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How do you grow a unicorn? What Europe can do to support its start-ups

South Summit.
South Summit. Copyright South Summit, June 6, 2024.
Copyright South Summit, June 6, 2024.
By Eleanor Butler
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Europe is home to an impressive roster of business heavyweights including Deliveroo, Revolut, and Bolt. Even so, experts are concerned about an international innovation gap.


On a global scale, more than 100 private start-ups passed the $1 billion valuation mark last year, reaching so-called "unicorn" status. That term is given to a company that reaches such a valuation without being listed on the stock market.

Of these new unicorns, roughly 20% were in the Europe, the Middle East and Africa (EMEA) region, compared with 50% in North America, and 30% in the Asia-Pacific area.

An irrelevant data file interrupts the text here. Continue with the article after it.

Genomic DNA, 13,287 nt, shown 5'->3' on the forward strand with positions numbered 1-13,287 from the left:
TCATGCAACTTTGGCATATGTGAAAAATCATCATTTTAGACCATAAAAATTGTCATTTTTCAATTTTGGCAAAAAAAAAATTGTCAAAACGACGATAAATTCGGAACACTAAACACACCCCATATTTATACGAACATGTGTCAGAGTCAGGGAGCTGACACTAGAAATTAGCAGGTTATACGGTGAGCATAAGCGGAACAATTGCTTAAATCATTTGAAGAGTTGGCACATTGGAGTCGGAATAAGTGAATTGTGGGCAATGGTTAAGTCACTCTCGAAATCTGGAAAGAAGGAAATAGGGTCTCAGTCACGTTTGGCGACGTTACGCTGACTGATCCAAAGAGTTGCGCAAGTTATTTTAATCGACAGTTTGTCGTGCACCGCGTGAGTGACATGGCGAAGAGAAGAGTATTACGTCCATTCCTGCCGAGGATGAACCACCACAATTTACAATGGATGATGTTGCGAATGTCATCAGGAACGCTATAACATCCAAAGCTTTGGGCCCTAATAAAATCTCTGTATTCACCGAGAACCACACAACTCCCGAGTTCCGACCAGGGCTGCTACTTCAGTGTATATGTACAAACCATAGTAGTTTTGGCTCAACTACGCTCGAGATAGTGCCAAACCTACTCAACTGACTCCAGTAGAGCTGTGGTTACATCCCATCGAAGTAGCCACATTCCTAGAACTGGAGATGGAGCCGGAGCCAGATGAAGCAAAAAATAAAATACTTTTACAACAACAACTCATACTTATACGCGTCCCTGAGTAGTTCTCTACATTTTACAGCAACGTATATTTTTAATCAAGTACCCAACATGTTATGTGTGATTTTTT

While Europe has increased its unicorn quota over the last decade, the region still lags behind international counterparts - namely the US and China.

"We must remember that the number of start-ups per year in Europe is exactly the same number of start-ups per year in the US," said Carme Artigas, co-chair of the AI advisory body at the UN, speaking at South Summit business conference in Madrid.

"The problem is that we don't have the start-ups that find the solution to grow up and become unicorns from Europe."

Tackling this gap is not only a means to boost economic growth, but also to extend international influence. How, then, can Europe keep up?

Capital to materialise European ambition

As of the start of this month, figures from PitchBook showed there were 1401 active unicorns worldwide, 702 of which were in the US.

China, close on American heels, recorded 291 unicorns, followed by India, with a total of 65. In fourth and fifth place are the UK and Germany, with 49 and 25 unicorns respectively.

When comparing this list with venture capital investment levels, we can see clear parallels, emphasising the importance of funding.

The US is at the head of the VC ranking for 2024, with $80 billion (€74.5 billion) ploughed into firms. Trailing behind are China, the UK, and India. 

The US' success is down to a range of factors, notably the scale of its market, the high concentration of innovation hubs and the nation's long history of supporting entrepreneurship.